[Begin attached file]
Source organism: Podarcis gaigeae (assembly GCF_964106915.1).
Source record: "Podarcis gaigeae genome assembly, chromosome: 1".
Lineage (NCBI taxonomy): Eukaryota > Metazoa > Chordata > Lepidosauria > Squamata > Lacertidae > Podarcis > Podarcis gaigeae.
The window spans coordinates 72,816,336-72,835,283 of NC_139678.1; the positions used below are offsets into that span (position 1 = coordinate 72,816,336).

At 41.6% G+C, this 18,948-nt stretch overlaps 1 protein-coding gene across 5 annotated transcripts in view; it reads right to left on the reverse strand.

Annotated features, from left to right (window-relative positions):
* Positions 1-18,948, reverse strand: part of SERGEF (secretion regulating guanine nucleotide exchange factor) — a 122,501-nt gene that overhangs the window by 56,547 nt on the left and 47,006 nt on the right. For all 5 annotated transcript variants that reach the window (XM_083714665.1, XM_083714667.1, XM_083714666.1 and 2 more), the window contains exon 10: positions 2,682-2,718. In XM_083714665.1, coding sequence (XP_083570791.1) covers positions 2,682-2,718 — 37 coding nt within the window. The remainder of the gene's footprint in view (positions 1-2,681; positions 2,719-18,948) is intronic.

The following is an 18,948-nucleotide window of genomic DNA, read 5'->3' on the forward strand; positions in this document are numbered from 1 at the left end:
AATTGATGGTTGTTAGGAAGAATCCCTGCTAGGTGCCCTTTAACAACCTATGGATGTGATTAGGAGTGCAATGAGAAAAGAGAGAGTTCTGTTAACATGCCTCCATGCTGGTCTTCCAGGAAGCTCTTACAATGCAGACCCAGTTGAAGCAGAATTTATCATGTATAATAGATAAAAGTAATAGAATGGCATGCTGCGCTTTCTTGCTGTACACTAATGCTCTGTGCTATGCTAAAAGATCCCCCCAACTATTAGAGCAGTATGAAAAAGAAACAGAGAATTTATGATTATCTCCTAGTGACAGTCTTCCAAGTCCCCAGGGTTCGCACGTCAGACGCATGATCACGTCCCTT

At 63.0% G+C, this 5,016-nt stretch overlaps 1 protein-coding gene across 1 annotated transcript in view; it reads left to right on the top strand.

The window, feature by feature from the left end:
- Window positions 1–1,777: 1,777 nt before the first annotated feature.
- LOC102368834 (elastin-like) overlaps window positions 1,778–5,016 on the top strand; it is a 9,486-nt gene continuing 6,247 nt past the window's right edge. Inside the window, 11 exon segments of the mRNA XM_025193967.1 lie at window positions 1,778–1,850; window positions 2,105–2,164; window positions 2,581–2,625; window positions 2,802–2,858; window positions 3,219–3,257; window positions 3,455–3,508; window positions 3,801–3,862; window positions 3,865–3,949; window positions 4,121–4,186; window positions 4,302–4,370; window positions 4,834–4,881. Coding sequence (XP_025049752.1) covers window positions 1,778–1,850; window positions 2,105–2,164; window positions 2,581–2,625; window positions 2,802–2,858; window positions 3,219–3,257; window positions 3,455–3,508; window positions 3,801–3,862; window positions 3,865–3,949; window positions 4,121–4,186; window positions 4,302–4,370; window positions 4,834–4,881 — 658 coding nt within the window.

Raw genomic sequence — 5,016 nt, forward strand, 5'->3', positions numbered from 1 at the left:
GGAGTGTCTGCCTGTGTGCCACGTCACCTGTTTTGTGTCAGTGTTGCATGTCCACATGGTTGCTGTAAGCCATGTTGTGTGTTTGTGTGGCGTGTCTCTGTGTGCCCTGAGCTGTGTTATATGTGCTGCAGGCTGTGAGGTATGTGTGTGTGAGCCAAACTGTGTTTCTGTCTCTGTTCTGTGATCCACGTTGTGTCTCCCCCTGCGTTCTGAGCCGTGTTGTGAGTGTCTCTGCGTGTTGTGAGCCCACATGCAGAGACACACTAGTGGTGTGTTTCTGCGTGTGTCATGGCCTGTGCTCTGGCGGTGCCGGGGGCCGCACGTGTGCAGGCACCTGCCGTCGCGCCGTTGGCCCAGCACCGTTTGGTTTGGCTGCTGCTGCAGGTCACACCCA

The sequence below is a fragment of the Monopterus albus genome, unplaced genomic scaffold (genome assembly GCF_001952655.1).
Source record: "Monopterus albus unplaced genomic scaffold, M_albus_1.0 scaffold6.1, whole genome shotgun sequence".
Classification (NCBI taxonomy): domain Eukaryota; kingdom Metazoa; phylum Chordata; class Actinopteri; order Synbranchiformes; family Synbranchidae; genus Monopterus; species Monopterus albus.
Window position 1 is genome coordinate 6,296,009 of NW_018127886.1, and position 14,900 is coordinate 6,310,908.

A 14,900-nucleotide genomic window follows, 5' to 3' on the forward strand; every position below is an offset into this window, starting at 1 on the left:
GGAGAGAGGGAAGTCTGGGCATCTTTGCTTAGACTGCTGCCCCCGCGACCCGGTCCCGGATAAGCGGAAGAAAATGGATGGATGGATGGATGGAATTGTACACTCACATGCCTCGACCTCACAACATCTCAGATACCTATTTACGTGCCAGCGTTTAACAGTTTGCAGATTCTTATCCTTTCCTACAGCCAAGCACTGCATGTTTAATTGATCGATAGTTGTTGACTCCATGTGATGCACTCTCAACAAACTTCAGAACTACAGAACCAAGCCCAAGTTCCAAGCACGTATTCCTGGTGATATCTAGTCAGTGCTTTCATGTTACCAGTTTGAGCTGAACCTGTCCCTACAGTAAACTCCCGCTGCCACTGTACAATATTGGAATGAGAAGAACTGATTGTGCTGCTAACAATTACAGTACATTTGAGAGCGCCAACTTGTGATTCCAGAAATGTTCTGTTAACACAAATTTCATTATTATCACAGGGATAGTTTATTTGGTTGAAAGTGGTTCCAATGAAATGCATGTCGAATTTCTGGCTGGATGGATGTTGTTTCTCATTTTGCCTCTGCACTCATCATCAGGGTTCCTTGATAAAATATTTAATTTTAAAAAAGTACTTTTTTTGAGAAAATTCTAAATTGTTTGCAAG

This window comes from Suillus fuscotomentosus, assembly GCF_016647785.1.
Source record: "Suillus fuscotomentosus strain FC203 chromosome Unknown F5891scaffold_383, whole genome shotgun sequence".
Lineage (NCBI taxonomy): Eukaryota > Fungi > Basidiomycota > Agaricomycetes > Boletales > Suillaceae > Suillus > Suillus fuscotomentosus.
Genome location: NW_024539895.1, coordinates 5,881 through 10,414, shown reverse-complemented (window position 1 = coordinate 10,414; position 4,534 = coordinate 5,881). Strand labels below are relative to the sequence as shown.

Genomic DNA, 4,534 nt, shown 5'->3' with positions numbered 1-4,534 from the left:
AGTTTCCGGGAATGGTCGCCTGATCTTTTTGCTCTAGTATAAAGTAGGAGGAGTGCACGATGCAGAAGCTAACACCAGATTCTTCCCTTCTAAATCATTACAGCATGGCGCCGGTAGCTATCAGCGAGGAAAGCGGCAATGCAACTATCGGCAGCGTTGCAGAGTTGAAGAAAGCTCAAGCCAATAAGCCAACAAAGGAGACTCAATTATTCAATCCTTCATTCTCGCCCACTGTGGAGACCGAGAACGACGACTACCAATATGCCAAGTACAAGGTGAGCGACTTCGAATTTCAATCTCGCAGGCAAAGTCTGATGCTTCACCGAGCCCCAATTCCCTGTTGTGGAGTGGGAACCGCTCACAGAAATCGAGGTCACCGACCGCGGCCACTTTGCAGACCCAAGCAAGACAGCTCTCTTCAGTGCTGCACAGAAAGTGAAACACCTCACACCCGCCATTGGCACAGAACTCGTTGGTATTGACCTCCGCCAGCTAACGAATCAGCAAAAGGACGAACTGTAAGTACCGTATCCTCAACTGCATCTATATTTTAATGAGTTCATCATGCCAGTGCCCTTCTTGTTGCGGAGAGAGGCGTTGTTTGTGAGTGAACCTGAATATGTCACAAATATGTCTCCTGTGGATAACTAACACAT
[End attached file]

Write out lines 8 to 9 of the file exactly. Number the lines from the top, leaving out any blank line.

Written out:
The following is an 18,948-nucleotide window of genomic DNA, read 5'->3' on the forward strand; positions in this document are numbered from 1 at the left end:
AATTGATGGTTGTTAGGAAGAATCCCTGCTAGGTGCCCTTTAACAACCTATGGATGTGATTAGGAGTGCAATGAGAAAAGAGAGAGTTCTGTTAACATGCCTCCATGCTGGTCTTCCAGGAAGCTCTTACAATGCAGACCCAGTTGAAGCAGAATTTATCATGTATAATAGATAAAAGTAATAGAATGGCATGCTGCGCTTTCTTGCTGTACACTAATGCTCTGTGCTATGCTAAAAGATCCCCCCAACTATTAGAGCAGTATGAAAAAGAAACAGAGAATTTATGATTATCTCCTAGTGACAGTCTTCCAAGTCCCCAGGGTTCGCACGTCAGACGCATGATCACGTCCCTT